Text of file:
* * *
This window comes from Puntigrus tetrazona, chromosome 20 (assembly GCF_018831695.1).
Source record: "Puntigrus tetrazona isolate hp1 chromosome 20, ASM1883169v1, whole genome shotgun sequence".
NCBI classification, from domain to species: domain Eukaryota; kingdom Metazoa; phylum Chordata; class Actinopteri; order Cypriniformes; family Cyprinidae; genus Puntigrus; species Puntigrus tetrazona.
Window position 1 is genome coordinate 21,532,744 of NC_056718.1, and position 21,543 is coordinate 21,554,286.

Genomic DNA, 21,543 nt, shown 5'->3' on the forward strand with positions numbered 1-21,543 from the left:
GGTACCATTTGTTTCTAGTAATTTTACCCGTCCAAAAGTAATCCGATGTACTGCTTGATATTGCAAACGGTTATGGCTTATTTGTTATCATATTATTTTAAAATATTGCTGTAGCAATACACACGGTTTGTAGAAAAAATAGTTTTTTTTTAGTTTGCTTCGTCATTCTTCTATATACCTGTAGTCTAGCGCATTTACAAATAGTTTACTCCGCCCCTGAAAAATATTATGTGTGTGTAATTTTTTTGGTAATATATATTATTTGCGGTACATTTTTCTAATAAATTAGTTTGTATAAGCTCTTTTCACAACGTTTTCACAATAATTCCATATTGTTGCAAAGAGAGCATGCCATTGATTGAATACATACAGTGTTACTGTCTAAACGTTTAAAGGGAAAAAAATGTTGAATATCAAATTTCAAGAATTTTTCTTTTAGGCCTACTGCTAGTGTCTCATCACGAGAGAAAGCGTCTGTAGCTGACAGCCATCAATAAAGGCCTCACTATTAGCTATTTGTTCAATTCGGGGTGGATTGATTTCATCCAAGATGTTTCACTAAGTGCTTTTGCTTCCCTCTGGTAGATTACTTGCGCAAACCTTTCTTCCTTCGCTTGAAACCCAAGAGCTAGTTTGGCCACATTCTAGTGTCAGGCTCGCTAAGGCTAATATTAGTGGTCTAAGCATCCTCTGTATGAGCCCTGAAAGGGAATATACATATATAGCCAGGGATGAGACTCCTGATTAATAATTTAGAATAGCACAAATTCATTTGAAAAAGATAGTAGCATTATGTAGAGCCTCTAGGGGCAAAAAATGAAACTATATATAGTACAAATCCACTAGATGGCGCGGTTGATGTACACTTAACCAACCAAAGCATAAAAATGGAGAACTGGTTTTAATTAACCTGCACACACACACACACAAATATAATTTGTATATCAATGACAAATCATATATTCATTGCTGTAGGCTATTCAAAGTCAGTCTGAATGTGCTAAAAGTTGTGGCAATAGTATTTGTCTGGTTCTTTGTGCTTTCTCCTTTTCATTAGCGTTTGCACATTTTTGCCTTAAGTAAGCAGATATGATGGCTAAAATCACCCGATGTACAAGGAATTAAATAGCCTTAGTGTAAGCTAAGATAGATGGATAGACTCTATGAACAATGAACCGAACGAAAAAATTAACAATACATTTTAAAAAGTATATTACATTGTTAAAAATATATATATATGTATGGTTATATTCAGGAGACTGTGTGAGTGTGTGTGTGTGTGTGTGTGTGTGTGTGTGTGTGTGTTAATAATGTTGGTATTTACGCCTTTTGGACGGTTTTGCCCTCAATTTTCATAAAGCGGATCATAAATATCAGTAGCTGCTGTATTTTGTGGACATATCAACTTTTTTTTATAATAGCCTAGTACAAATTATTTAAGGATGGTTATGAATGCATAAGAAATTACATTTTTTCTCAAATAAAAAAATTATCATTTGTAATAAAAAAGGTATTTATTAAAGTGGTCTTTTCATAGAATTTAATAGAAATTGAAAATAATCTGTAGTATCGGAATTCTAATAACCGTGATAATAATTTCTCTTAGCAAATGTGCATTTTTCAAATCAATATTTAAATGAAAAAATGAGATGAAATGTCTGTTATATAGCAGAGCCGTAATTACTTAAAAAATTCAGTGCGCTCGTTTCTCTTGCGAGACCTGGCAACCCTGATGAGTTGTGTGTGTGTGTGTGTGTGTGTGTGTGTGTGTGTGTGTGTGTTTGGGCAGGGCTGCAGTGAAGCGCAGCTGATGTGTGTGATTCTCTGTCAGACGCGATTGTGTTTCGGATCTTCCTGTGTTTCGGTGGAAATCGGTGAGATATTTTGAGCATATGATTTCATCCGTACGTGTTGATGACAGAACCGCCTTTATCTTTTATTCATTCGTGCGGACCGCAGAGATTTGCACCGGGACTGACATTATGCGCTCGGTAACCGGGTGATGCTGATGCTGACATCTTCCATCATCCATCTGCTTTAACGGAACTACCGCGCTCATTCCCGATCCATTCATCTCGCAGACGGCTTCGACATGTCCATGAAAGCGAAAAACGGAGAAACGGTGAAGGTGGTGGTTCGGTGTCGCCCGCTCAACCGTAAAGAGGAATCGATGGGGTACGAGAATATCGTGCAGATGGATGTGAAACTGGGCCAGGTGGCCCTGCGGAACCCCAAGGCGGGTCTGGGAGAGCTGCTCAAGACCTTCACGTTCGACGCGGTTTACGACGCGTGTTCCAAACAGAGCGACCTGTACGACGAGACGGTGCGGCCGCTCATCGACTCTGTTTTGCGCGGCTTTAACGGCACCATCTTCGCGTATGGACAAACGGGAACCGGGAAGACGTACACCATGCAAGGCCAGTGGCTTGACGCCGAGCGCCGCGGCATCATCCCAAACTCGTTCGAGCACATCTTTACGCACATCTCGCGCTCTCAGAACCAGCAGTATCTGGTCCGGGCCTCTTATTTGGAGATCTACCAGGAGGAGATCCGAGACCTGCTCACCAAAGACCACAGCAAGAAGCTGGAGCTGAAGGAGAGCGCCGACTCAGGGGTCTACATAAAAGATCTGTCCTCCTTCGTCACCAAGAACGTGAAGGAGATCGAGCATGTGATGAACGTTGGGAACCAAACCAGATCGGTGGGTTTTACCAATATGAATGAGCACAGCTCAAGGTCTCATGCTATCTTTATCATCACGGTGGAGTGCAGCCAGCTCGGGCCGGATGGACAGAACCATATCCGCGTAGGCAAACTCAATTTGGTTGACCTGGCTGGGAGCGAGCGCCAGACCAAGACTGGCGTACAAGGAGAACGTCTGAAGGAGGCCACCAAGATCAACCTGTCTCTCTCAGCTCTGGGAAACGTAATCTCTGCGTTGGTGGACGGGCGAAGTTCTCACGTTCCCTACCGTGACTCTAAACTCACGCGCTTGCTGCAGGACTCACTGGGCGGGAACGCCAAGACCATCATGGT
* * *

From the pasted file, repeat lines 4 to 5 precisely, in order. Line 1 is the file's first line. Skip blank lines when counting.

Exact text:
Window position 1 is genome coordinate 21,532,744 of NC_056718.1, and position 21,543 is coordinate 21,554,286.

Genomic DNA, 21,543 nt, shown 5'->3' on the forward strand with positions numbered 1-21,543 from the left: